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WTTC: Blair urge West to compete inbooming global tourism industry

WTTC: Blair urge West to compete inbooming global tourism industry

The World Travel & Tourism Council Asia Summit in South Korea today saw former British prime minister Tony Blair and WTTC president David Scowsill join forces to warn western governments not to miss out on the future powerhouse of global wealth creation - tourism.

The two-day summit is looking at how to best exploit the huge projected growth in tourism throughout China, Korea and the wider Pacific region, while urging developed western nations not to miss out by introducing taxes which will lose more money than they generate.

Revealing how Asia’s tourism sector is forecast to grow six per cent per annum over the coming decade, Scowsill said: “It is no accident that we are here today for our first Asia summit.

“Of the 70 million new jobs tourism will stimulate globally by 2023, two thirds – some 47 million - will be in Asia.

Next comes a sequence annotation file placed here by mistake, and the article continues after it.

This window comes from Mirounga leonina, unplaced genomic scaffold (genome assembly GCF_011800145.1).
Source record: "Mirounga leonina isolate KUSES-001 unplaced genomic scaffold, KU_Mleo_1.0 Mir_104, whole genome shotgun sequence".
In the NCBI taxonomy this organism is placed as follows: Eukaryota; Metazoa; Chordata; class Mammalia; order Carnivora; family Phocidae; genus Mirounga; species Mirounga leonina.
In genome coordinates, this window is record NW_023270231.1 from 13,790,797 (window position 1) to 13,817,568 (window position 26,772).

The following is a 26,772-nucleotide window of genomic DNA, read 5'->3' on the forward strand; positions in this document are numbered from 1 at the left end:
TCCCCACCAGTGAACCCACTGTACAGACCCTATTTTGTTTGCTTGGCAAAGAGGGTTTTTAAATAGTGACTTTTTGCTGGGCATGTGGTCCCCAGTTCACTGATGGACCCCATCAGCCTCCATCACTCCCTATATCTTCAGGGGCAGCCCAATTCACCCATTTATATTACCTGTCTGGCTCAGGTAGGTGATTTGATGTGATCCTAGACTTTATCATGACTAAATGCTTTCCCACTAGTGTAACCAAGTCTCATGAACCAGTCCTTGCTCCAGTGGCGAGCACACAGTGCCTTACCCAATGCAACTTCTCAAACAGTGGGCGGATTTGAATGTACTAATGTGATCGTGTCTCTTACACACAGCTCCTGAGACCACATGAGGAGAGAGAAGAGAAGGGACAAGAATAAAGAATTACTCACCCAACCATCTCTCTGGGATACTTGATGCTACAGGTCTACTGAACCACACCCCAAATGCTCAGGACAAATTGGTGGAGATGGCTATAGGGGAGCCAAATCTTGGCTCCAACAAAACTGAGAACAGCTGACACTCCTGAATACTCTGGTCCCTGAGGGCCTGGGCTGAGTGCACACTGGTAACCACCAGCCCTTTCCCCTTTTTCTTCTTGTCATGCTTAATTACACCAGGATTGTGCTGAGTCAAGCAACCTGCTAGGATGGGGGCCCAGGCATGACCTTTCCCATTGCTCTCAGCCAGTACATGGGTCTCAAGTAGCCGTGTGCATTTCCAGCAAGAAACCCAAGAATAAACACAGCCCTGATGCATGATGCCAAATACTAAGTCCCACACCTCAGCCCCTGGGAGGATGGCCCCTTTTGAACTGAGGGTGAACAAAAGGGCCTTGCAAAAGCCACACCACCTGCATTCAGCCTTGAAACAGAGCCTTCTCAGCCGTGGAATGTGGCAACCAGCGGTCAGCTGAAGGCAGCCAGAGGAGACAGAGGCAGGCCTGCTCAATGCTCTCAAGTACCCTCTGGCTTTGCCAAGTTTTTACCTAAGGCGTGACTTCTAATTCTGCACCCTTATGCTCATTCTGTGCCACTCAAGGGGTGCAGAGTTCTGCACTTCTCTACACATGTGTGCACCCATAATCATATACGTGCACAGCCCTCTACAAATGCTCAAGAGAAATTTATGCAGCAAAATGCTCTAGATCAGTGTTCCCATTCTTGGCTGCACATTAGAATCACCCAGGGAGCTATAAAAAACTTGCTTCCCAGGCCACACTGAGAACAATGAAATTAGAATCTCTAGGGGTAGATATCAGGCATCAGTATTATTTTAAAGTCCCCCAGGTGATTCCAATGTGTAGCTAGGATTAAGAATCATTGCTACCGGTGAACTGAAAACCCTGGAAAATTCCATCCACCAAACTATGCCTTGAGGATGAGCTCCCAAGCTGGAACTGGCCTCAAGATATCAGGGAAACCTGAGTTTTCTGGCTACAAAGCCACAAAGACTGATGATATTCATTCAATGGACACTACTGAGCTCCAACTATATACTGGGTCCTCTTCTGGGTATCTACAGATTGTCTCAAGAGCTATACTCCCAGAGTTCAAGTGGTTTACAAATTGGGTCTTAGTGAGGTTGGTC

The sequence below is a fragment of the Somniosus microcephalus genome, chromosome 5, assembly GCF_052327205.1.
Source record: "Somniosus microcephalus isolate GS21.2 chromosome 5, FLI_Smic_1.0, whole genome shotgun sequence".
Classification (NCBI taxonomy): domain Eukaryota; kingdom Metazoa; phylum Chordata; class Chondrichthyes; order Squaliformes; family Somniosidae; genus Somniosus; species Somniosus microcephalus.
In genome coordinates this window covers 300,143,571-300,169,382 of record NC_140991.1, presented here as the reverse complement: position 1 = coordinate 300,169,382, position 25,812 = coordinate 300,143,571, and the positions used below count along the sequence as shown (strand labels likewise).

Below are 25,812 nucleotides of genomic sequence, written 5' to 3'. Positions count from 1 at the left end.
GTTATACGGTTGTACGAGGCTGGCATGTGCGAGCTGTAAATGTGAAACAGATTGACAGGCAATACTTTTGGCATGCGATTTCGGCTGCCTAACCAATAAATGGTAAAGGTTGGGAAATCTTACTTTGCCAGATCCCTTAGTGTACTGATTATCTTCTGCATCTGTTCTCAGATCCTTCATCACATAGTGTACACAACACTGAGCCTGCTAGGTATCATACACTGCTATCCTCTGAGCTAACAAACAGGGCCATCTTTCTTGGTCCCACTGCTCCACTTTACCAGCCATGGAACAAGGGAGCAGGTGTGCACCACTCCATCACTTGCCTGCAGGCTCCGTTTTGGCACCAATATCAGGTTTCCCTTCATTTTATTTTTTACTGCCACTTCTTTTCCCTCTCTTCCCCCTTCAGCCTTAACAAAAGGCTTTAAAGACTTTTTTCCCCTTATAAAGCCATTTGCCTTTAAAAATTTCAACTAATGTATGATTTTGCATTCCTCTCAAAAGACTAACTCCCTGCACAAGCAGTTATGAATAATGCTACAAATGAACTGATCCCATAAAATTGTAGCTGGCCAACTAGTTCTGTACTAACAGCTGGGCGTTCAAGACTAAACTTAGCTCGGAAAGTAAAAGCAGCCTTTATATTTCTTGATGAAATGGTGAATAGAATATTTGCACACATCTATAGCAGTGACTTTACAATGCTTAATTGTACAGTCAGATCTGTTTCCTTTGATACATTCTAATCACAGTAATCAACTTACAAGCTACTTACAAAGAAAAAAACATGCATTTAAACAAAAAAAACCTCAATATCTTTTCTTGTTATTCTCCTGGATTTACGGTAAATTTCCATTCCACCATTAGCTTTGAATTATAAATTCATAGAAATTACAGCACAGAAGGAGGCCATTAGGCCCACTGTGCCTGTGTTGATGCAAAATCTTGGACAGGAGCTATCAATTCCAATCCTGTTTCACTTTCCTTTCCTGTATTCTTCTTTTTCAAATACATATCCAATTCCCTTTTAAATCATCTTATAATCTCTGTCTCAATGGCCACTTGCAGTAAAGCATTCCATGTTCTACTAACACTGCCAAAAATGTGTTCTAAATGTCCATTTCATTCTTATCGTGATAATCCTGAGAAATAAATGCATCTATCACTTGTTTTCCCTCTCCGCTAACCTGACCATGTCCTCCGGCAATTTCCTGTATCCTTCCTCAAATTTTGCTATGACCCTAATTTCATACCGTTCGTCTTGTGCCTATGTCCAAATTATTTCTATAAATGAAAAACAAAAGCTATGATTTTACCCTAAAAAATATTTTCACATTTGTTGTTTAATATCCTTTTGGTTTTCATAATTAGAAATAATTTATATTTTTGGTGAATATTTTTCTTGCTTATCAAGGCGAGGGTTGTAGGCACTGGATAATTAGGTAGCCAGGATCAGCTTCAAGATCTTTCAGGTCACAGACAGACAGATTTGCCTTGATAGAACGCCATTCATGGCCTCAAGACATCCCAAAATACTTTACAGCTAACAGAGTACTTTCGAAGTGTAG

“This phenomenal growth will be driven by increasing wealth among Asia’s middle classes, particularly in China.

“The United Nations described it as a historic shift, the likes of which has not been seen for 150 years.

“Asia’s middle class is forecast to triple to 1.7 billion by 2020.”

The need for the West to maintain its market share of the global tourism industry was not lost on Blair.

He said: “As this power shifts to the East, the West is going to have to discover a new partnership with the East.

“The US remains for now the most powerful country but it is likely in time China will become the most powerful country in the world.”

Blair also emphasised the need for all national governments to embrace the tourism industry as a force for good – not just economic growth: “It is an industry that can help bring about more peace and understanding.

“Travel is important because then you see what people have in common.”

Globally, the future continues to look positive with the WTTC predicting three per cent growth this year and generating US$6.8 trillion – nine per cent of global GDP - as well as employing more than 266 million people and accounting for one in every 11 jobs on the planet.